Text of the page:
Gila monsters are well adapted to what can be a very harsh desert environment. The heavy, bead-like scales on the upper part of the body protect them from the rocks, bushes, cactus and similar annoyances of their surroundings. The mix of bright colors and color patterns provide good camouflage and may even warn some would-be predators of a potentially dangerous prey.
Also aiding in their survival is their ability to eat very large meals and store energy in the form of fat, and their ability to regulate resting metabolic rates and body temperatures to minimize food requirements. Acute senses of sight, hearing, smell and taste assist them not only in finding food, but help them to avoid some dangers. Their predominantly underground existence, reported to be up to 98 percent of their lifetime, protects them from would-be predators.
Gila monsters may have a life span of 20 to 30 years. Specimens living in protected environments probably live longer than those in the wild.
There are no federal regulations protecting Gila monsters; however, Mexico and all states where they occur naturally (Arizona, New Mexico, Nevada, Utah, and California) protect these animals, requiring permits for their possession. California lists the banded Gila monster subspecies, H. suspectum cinctum, which is native to California, as a species of special concern. Private individuals are not given permits to keep the lizard. The are illegally captured for pets.
Probably the greatest danger to these animals is human encroachment and the loss of habitat due to the clearing of land for agricultural and residential purposes and the construction of roads.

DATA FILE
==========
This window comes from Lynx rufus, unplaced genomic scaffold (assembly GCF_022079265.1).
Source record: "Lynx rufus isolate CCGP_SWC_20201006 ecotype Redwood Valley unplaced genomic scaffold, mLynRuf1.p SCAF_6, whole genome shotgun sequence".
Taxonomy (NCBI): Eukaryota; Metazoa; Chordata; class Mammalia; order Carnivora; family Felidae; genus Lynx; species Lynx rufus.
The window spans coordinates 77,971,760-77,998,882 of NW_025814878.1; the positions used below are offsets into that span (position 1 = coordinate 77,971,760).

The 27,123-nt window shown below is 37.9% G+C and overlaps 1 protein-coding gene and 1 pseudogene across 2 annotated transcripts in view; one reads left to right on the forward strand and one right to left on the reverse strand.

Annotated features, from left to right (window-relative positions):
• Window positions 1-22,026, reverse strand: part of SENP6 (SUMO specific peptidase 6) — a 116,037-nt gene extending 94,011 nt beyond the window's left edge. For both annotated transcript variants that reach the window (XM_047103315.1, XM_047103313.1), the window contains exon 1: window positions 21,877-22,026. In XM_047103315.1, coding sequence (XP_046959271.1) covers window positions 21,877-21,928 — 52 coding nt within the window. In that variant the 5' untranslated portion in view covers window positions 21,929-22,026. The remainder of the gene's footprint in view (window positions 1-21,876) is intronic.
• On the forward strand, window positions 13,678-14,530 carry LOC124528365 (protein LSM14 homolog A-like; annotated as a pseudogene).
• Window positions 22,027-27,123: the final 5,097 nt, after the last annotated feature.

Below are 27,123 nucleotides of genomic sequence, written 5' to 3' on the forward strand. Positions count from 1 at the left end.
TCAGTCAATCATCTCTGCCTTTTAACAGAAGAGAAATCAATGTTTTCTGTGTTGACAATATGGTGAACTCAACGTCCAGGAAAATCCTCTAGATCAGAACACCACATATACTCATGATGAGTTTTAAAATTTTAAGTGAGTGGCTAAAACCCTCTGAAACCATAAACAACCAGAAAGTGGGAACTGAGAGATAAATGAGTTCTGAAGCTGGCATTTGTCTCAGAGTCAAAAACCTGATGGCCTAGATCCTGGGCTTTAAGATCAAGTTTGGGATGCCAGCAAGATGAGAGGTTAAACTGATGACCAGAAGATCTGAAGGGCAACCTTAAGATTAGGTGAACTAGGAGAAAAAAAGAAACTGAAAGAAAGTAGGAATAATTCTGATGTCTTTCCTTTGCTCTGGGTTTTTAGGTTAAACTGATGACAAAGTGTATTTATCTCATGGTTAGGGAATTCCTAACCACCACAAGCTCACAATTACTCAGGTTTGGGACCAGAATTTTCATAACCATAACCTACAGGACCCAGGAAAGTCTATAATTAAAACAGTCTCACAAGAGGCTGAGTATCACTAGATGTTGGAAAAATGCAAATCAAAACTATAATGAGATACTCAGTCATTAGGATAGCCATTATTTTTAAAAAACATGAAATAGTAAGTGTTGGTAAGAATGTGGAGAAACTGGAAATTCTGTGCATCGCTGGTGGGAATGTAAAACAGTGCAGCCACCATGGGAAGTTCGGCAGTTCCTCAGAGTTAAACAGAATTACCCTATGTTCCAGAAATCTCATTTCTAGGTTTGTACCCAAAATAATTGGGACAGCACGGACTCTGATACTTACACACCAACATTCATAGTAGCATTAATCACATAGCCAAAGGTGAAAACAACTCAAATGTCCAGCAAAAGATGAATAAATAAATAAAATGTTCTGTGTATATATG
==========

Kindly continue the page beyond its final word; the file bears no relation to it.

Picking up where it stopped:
The Gila monster is designated as Near Threatened in the IUCN Red List (2007). It is also listed in CITES – Appendix II, which regulates trade of certain species and animal products.
In 2005 the U.S. Food and Drug Administration gave final approval for the use of a new drug called Byetta™ for treatment of individuals with Type 2 diabetes. The active ingredient of the medication, called exendin-4, is a hormone fraction of Gila monster venom and acts on the digestive system to help regulate blood sugar levels. Fortunately for the Gila monsters researchers have been able to synthesize the material that occurs in a natural state in the animals.
Native Americans had mixed feelings about Gila monsters. Some believed that the animal could cause sickness. The Apache felt that the lizard could cause the death of a person it breathed on and yet other nations felt that its hide had curative powers.